They aren’t part of the form per se, they’re separate pieces of functionality. What you’re talking about is a rich text editor. And you can basically divide up what you’re talking about into four pieces of functionality:
- Formatting options are relatively simple. What you do is have a program that wraps the users input in HTML tags; when the form is submitted, what gets submitted is a string that includes HTML tags. This in itself gets quite complex quickly.
- Code - this can be as simple as wrapping code parts in the right tags, in which case would be done as part of 1. But as you get into wanting syntax highlighting, line numbers etc, gets more complex. A full editor component is more than achievable via well established libraries, but each extra bit of functionality you want adds difficulty.
- Uploading images: either the form needs to be able to actually upload files, or you need a separate interface that lets you pick/add files stored somewhere else, and what gets submitted is the URL for that resource, wrapped up in, say, an tag as part of 1.
@mentions - with this, you need the list of users stored somewhere, and normally there is some kind of autocomplete application that lets you type a username and it returns a filtered list to pick from. Generally you need some way to indicate you’re typing a user, so intercept some combination of characters (say @ then some letters), then open up the component that lets a user select, although you could just have a sseparatepart of the form with a list of users. You start getting into architectural decisions over “how do.you notify a user that they’ve been mentioned” at point as well. This component is the most complex part by far because of the number of moving parts.
If you want to do this, I would try to implement them in order - 1 is quite easy, 2 can get harder depending on what you want, 3 and 4 are each a big jump in complexity.
Often you want preview functionality, that’s yet another pain point, but most libs have this functionality built in: they’ll just print out the HTML-wrapped strings of text as a user types, giving them feedback immediately.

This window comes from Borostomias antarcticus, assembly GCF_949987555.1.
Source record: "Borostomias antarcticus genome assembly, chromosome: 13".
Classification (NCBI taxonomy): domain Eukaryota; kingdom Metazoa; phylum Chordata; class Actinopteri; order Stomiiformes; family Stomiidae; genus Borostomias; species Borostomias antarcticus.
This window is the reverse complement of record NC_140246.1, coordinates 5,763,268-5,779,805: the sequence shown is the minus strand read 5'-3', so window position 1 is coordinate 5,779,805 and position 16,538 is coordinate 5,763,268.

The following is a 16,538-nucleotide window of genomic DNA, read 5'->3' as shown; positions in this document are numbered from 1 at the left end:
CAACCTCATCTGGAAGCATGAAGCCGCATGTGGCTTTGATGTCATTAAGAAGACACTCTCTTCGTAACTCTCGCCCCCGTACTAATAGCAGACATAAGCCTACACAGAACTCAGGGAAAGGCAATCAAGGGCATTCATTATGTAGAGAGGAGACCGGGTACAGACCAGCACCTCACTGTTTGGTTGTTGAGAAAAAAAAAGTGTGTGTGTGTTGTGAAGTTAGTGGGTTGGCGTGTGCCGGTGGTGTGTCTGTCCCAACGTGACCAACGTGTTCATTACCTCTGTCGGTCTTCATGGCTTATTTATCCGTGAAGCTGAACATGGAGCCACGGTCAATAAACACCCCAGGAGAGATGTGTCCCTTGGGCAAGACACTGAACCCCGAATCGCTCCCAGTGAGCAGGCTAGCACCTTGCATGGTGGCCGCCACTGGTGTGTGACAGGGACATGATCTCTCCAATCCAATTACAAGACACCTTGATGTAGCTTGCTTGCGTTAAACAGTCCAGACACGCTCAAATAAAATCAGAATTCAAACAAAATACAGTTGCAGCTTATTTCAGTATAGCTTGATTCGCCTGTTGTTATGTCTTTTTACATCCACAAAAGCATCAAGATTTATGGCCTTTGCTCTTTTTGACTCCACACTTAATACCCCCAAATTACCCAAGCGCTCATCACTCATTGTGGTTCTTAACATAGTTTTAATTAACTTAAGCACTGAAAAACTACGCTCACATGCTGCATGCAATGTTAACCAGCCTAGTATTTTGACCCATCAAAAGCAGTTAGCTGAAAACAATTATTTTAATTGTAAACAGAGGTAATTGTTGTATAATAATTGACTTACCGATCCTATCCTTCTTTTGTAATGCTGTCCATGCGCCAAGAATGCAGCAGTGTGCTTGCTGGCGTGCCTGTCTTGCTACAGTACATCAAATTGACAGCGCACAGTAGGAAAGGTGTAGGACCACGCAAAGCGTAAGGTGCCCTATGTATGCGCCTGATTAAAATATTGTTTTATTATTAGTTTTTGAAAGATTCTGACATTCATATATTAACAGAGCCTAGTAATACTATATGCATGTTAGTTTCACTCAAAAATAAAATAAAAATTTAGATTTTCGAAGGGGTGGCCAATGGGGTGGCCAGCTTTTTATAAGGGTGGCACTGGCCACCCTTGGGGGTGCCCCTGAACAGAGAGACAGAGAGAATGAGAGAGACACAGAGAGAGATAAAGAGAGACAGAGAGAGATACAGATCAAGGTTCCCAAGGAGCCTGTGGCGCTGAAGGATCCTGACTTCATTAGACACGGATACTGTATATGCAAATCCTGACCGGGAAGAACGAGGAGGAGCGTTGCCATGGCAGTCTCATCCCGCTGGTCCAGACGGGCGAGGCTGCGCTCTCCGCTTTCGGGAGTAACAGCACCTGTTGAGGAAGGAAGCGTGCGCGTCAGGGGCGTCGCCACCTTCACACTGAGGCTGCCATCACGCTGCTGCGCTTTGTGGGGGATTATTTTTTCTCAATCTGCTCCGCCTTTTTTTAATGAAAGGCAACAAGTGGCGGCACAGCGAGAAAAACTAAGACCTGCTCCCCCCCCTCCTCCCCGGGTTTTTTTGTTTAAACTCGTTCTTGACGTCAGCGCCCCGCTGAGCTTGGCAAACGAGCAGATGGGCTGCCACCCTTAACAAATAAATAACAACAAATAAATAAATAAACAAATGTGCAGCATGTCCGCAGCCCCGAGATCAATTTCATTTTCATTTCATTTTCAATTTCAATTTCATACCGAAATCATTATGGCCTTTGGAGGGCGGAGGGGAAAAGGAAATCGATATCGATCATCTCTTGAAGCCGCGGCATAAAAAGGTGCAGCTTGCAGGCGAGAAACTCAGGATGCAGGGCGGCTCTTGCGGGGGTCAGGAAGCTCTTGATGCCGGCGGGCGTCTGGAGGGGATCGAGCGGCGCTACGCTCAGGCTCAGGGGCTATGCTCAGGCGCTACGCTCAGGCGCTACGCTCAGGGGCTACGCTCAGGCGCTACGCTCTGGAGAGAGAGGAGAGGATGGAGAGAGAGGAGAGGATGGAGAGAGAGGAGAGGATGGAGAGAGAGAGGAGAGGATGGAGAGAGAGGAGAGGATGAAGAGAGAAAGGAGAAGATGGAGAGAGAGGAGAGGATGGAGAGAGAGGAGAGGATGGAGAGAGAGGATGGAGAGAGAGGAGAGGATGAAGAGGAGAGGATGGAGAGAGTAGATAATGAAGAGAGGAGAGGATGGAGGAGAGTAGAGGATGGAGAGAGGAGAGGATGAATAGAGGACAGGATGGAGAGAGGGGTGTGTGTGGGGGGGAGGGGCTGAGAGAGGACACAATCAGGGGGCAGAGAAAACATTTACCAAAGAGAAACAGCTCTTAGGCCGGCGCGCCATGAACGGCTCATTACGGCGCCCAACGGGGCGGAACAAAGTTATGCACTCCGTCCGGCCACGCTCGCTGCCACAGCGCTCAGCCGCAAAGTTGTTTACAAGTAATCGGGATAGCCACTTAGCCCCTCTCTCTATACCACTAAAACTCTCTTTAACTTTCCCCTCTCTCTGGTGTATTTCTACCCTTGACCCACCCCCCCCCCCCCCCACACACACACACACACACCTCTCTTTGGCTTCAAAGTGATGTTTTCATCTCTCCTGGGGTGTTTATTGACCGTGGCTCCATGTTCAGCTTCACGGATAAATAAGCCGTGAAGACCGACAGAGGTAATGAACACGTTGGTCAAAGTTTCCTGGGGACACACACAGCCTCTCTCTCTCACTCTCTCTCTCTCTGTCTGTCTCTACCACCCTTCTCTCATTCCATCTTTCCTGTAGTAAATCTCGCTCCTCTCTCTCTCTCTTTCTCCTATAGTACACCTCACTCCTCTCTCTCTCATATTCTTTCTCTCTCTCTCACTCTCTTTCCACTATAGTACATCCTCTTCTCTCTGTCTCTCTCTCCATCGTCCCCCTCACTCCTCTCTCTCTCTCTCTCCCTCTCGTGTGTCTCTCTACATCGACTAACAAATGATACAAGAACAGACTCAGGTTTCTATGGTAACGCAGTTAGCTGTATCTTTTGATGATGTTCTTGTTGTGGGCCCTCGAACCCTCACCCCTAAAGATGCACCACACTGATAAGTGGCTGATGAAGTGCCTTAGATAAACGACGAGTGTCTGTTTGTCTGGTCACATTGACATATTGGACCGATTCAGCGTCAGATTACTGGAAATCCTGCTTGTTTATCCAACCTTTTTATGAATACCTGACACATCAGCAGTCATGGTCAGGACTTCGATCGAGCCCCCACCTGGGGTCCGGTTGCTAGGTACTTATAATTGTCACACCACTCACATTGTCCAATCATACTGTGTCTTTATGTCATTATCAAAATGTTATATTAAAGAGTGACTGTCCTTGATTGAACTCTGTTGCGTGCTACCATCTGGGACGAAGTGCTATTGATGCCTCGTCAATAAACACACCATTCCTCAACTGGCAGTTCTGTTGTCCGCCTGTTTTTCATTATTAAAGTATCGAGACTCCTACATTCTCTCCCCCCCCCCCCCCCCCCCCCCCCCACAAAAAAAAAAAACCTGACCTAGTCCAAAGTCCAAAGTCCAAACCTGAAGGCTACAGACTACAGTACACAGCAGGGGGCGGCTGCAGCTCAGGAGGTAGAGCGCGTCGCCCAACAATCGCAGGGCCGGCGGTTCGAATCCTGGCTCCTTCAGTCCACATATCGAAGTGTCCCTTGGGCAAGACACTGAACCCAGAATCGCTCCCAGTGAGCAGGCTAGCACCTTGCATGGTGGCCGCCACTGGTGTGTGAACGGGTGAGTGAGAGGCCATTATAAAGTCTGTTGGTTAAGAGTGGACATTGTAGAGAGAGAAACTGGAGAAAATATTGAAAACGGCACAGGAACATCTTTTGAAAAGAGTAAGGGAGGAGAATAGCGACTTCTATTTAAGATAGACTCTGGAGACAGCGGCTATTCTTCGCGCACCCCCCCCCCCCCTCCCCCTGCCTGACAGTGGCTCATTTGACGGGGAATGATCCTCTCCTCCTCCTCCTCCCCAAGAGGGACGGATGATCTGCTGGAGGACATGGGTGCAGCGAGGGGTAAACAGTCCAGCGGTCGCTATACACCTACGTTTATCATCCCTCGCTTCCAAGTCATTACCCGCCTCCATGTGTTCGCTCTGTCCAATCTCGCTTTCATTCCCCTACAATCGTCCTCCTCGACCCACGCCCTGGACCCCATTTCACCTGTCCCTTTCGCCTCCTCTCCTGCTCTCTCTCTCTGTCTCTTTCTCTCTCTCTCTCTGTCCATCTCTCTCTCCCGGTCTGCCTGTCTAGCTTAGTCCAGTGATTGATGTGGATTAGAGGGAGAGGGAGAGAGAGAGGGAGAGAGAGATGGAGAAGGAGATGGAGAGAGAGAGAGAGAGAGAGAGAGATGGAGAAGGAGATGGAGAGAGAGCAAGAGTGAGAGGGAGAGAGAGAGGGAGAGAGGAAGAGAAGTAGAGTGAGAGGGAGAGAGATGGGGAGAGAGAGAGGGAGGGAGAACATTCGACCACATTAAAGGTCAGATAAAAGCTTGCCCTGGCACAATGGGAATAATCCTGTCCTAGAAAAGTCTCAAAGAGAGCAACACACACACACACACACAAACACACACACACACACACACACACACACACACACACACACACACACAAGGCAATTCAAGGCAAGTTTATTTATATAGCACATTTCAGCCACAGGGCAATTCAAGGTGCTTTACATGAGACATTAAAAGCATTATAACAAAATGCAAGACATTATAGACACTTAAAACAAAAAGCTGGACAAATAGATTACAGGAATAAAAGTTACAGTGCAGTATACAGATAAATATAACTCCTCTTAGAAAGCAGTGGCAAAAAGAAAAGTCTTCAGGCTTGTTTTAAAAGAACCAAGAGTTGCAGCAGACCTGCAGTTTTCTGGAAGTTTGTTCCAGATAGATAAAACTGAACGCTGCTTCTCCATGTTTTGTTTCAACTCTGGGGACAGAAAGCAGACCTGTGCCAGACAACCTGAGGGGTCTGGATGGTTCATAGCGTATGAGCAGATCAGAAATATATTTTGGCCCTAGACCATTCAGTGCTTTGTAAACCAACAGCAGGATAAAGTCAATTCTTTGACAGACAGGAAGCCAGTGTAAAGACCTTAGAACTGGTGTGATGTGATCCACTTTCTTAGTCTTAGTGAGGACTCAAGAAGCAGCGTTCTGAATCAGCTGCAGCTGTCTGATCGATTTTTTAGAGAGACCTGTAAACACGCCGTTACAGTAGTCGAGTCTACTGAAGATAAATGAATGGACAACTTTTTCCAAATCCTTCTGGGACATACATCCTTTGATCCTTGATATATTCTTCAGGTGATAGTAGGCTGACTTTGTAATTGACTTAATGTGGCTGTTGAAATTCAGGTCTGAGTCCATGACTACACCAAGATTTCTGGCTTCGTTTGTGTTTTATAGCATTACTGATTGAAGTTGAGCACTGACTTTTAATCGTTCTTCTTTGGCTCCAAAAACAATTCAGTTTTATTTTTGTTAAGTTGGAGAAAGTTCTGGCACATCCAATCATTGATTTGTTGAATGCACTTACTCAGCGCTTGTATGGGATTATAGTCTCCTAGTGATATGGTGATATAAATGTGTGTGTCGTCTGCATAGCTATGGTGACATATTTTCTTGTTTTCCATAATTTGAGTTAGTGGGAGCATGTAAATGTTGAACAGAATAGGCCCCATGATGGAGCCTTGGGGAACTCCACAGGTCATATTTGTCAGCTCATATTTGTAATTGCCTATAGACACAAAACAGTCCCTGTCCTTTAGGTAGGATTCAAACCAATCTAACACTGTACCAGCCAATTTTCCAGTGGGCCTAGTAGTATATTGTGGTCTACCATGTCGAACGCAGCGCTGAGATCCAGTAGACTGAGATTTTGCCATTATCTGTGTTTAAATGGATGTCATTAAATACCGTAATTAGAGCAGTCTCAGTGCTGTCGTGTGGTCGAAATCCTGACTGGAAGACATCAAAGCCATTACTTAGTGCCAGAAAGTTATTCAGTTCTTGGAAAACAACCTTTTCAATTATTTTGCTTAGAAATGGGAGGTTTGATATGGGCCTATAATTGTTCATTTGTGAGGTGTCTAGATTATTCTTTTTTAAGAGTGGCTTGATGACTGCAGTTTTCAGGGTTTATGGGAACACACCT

(Prosemirror is by the guy who wrote Eloquent JS, he also built the code editor version https://codemirror.net/ which is very heavily battle tested)
If you’re using React, FB built
There are loads more, TinyMCE was always the go-to, but it’s pretty horrible to work with, particularly if you don’t want something that looks like it came out of Windows 98
EDIT: just as an FYI, implementing this is a good exercise, it will give you a window into what web development is generally like. It’s incredibly frustrating getting it to a point where it works properly. Most of the time will be taken up finding the libraries that do the things you want, that work with your setup. For such a seemingly small thing it has an incredible amount of complexity - any program that involves a user editing things rather than just getting info has this issue. When you get to that point you will find a laundry list of things that you need it to do that it won’t do well, or it will be very difficult to style. You need a backend as well as a front-end for some of the pieces of functionality, so even if that backend is something ready-built like WordPress, if you build the editor out yourself rather than just using an out of the box plugin, you’ll get a real sense of understanding re the processes involved.